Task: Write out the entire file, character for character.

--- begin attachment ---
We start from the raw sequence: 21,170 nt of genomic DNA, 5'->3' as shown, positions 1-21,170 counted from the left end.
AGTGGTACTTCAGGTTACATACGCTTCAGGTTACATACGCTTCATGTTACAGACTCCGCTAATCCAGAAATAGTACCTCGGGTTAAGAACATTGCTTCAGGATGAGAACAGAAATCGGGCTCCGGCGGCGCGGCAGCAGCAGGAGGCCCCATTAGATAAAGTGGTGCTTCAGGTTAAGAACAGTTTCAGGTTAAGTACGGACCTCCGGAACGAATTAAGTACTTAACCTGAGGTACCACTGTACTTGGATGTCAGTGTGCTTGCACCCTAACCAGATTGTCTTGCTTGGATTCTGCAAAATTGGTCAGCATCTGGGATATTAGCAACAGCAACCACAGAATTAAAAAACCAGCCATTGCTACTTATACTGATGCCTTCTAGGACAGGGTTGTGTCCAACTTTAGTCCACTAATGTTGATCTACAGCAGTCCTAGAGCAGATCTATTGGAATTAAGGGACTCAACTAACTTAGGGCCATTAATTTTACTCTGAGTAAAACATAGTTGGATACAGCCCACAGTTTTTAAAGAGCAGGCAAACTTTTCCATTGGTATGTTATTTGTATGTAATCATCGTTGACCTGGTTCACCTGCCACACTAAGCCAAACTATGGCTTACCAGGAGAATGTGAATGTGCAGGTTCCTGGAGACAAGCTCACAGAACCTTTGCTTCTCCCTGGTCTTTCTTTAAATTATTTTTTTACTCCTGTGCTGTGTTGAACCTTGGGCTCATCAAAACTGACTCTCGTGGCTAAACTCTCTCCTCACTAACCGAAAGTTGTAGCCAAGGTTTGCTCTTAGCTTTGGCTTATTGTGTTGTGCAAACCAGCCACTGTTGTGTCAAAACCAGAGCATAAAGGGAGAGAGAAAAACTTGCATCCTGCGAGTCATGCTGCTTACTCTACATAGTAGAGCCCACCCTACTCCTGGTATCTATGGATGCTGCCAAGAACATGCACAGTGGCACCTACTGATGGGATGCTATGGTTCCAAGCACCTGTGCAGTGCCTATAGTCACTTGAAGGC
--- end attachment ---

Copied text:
We start from the raw sequence: 21,170 nt of genomic DNA, 5'->3' as shown, positions 1-21,170 counted from the left end.
AGTGGTACTTCAGGTTACATACGCTTCAGGTTACATACGCTTCATGTTACAGACTCCGCTAATCCAGAAATAGTACCTCGGGTTAAGAACATTGCTTCAGGATGAGAACAGAAATCGGGCTCCGGCGGCGCGGCAGCAGCAGGAGGCCCCATTAGATAAAGTGGTGCTTCAGGTTAAGAACAGTTTCAGGTTAAGTACGGACCTCCGGAACGAATTAAGTACTTAACCTGAGGTACCACTGTACTTGGATGTCAGTGTGCTTGCACCCTAACCAGATTGTCTTGCTTGGATTCTGCAAAATTGGTCAGCATCTGGGATATTAGCAACAGCAACCACAGAATTAAAAAACCAGCCATTGCTACTTATACTGATGCCTTCTAGGACAGGGTTGTGTCCAACTTTAGTCCACTAATGTTGATCTACAGCAGTCCTAGAGCAGATCTATTGGAATTAAGGGACTCAACTAACTTAGGGCCATTAATTTTACTCTGAGTAAAACATAGTTGGATACAGCCCACAGTTTTTAAAGAGCAGGCAAACTTTTCCATTGGTATGTTATTTGTATGTAATCATCGTTGACCTGGTTCACCTGCCACACTAAGCCAAACTATGGCTTACCAGGAGAATGTGAATGTGCAGGTTCCTGGAGACAAGCTCACAGAACCTTTGCTTCTCCCTGGTCTTTCTTTAAATTATTTTTTTACTCCTGTGCTGTGTTGAACCTTGGGCTCATCAAAACTGACTCTCGTGGCTAAACTCTCTCCTCACTAACCGAAAGTTGTAGCCAAGGTTTGCTCTTAGCTTTGGCTTATTGTGTTGTGCAAACCAGCCACTGTTGTGTCAAAACCAGAGCATAAAGGGAGAGAGAAAAACTTGCATCCTGCGAGTCATGCTGCTTACTCTACATAGTAGAGCCCACCCTACTCCTGGTATCTATGGATGCTGCCAAGAACATGCACAGTGGCACCTACTGATGGGATGCTATGGTTCCAAGCACCTGTGCAGTGCCTATAGTCACTTGAAGGC